Fellowship #5. End abusive child labor in Nepal: Help Society Welfare Action Nepal (SWAN) to: a) Identify working children and their employers; b) Support SWAN’s efforts to rescue the children, c) Develop a legal case against one or more of the employers. The Fellow will work with BASE and CONCERN fellows. Read the blogs of Sujita and Emily. SWAN is a new AP partner. Based in Tulsipur, central Nepal
Fellowship #6. Ending abusive child labor in Nepal: Help CONCERN to: a) Identify working children and their employers; b) Support CONCERN’s efforts to rescue the children, c) Develop a legal case against one or more of the employers. The Fellow will work with SWAN and BASE Fellows. Read the blogs of Sujita and Emily. CONCERN is a new AP partner. Based in Kathmandu, Nepal
Fellowship #7. Curbing uterine prolapse in Nepal: Work with Care Women Nepal to: a) Research the mortality rate of women with prolapse in Dhankuta District; b) Profile beneficiaries who attend health camps, c) Build a website, and d) Support AP’s advocacy and fundraising in Washington. Read Heather’s blog for more information on uterine prolapse. New AP partner. Based in Kathmandu and Dhankuta, Nepal
Fellowship #8. Supporting tribal women and LBTI rights in India: Work with VIKALP Women’s Group to: a) Establish a shelter for tribal women; for Lesbian, Bisexual, Transgender and Intersex people; and for victims of domestic abuse; b) Support VIKALP’s efforts to offer legal redress through women’s courts, and c) Provide economic opportunities for tribal women through microloans. Read the blogs of Jasveen and Andra for more information.Based in Gujarat, western India.
Fellowship #9. Educate the children of river gypsies in Bangladesh: Help the Subornogram Foundation to: a) Fund a feeding program at seven schools; b) Maintain and update the Subornogram website, c) Profile the teachers; d) Describe the work of Subornogram in videos, blogs and partner page. Read the blogs of Chris and Matthew for more information. Based in Narayanganj, Bangladesh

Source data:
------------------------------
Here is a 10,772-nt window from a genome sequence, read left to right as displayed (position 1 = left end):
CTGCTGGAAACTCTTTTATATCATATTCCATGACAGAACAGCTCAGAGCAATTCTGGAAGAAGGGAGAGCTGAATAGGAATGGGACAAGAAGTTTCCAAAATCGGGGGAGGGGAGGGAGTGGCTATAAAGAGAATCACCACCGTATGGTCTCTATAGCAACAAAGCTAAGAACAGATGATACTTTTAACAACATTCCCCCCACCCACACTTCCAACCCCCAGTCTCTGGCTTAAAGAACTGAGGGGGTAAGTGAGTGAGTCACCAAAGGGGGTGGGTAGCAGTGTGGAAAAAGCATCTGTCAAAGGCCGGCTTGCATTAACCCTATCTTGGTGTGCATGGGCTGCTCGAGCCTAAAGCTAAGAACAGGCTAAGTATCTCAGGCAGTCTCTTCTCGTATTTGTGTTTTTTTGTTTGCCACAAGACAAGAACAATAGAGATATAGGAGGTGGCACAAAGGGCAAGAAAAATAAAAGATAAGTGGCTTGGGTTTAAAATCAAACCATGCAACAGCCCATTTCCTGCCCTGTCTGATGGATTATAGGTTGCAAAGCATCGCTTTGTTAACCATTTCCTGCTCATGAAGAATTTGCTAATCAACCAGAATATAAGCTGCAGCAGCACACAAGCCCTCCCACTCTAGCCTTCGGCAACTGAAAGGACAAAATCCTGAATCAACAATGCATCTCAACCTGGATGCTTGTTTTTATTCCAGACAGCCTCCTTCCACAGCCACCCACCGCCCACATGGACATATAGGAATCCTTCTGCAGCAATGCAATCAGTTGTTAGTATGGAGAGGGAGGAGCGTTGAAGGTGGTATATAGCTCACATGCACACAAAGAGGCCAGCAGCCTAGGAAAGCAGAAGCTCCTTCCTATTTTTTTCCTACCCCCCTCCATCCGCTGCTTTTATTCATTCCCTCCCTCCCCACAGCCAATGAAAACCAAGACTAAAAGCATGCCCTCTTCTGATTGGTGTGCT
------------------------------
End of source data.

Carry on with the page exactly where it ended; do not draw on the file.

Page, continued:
Fellowship #10. Empowering the blind in Bangladesh through microcredit: Help the Blind Education and Rehabilitation Organization (BERDO) to: a) Produce a research paper on BERDO’s microcredit program in Barisal; b) Profile the quilters of The Women’s Microcredit Quilt; c) Partner with a BERDO microcredit group to raise money for microloans through embroidery and greeting cards; d) Research upgrading BERDO’s school for the blind. Read Amanda’s blog for more information. Based in Dhaka and Barisal, Bangladesh
MIDDLE EAST & NORTH AFRICA
Fellowship #11. Workers rights in Palestine: Help the Democracy and Workers Right Center (DWRC) to: a) Upgrade the website; b) Design a campaign; c) Produce a promotional video; d) Revise DWRC’s partner page on the AP website, including possibly an Arabic-language version. Arabic required. Read Nur’s blog for more information. Based in Ramallah, Palestine
Fellowship #12. Palestinian-Israeli cooperation: Help the Alternative Information Center (AIC) to research cooperation between peace activists on both sides of the Wall, and produce content for the AIC website and news service. Please submit a writing sample. Read Nikki’s blog for more information. Based at the AIC offices in Jerusalem or Beit Sahour, Bethlehem.
Fellowship #13. Support women’s weaving in the Atlas mountains of Morocco. Work with the Ain Leuh Weaver’s Cooperative to: a) Promote Ain Leuh’s carpets, including at a traditional craft fairs; b) Maintain the Ain Leuh website and online catalogue, c) Grow sales. Read the blogs of Benan and Mohammed for more information. Arabic required. Based in Amazigh, Morocco
Fellowship #14. Remembering the disappeared in Peru through quilting Work with the Peruvian Forensic Anthropology Team (EPAF) to: a) Help relatives from the Pampas region to produce squares for a quilt; b) Profile all quilt artists; and c) Develop EPAF’s promotional work (photo exhibits, videos etc). Read Catherine’s blog. Spanish required. Based in Lima, Peru